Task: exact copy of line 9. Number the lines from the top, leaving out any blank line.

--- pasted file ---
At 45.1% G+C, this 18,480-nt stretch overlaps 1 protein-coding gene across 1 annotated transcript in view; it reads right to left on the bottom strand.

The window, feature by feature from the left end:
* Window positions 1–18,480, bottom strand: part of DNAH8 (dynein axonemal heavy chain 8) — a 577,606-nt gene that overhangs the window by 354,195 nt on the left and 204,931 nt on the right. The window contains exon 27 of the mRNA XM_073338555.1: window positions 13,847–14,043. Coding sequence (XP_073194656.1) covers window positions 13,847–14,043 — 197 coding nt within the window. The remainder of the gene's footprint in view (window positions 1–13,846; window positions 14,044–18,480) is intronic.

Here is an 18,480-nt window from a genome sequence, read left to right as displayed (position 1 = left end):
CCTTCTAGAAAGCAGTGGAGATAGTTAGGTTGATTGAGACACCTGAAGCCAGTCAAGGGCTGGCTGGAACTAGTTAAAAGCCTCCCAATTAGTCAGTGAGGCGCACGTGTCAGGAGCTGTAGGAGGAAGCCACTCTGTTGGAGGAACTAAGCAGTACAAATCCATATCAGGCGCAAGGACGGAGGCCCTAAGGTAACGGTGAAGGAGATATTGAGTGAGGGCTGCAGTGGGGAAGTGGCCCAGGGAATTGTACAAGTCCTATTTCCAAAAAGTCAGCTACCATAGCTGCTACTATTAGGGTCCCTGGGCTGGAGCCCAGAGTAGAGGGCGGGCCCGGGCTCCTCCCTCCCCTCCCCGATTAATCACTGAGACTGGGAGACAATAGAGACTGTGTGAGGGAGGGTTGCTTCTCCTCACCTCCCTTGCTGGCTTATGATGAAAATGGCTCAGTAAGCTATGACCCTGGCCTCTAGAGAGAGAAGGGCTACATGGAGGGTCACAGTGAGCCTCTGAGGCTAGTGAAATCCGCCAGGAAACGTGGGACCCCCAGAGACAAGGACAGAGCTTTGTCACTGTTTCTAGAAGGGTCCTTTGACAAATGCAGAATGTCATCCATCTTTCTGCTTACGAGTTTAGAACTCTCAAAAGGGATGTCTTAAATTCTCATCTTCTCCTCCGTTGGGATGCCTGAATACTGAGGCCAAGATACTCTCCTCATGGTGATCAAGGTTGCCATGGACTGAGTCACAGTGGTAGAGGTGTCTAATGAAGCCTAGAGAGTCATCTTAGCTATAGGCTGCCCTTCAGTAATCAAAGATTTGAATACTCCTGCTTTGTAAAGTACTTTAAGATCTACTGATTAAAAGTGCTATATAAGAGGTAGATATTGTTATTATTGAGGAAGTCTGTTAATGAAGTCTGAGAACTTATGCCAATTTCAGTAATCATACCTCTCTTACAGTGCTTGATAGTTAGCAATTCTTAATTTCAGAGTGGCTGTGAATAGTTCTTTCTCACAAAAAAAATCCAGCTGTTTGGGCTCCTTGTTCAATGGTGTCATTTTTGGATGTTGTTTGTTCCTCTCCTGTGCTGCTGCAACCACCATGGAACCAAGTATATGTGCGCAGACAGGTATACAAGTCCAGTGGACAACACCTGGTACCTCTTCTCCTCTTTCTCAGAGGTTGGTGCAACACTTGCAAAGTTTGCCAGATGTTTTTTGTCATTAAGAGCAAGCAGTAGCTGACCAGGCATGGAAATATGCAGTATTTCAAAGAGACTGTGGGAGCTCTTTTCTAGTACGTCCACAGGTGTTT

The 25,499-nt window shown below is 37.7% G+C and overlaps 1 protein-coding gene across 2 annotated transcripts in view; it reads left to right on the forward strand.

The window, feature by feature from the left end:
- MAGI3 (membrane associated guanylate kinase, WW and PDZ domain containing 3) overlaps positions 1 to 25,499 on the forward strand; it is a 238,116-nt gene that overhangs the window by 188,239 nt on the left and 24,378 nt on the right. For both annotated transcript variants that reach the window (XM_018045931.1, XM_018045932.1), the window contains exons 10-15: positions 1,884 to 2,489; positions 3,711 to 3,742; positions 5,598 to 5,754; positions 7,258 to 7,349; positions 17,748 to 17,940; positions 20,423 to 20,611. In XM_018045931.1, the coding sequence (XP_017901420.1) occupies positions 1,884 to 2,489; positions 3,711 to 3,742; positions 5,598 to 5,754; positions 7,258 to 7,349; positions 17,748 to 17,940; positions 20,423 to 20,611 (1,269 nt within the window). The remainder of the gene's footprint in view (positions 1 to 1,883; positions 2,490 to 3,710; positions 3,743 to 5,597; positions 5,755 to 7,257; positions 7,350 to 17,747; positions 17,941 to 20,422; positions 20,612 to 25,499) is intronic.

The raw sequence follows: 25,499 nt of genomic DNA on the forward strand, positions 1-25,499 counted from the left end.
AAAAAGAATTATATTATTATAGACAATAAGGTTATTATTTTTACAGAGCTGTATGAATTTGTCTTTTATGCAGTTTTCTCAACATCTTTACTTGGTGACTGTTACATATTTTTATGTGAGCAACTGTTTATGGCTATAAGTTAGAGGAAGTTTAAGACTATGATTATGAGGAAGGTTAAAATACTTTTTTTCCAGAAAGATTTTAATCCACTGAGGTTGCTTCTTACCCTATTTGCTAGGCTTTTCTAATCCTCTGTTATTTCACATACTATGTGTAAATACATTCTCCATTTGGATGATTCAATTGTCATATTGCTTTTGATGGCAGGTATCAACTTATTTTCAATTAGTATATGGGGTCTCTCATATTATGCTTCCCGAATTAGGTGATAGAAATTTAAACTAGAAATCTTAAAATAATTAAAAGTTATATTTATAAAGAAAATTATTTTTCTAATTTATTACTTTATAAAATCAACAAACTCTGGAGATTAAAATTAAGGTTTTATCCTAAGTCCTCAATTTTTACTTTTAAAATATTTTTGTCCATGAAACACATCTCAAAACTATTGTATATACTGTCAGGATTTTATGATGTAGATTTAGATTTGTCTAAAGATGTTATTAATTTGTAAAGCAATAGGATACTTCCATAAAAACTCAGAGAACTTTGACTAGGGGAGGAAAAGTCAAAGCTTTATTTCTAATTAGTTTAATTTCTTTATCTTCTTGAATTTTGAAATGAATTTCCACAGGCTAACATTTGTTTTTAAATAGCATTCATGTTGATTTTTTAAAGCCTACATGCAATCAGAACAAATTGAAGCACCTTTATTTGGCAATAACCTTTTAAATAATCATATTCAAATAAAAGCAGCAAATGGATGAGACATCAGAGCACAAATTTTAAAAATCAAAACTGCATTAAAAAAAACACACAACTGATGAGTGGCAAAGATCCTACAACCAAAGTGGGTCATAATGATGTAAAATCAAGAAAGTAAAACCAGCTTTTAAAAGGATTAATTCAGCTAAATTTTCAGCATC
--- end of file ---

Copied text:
The raw sequence follows: 25,499 nt of genomic DNA on the forward strand, positions 1-25,499 counted from the left end.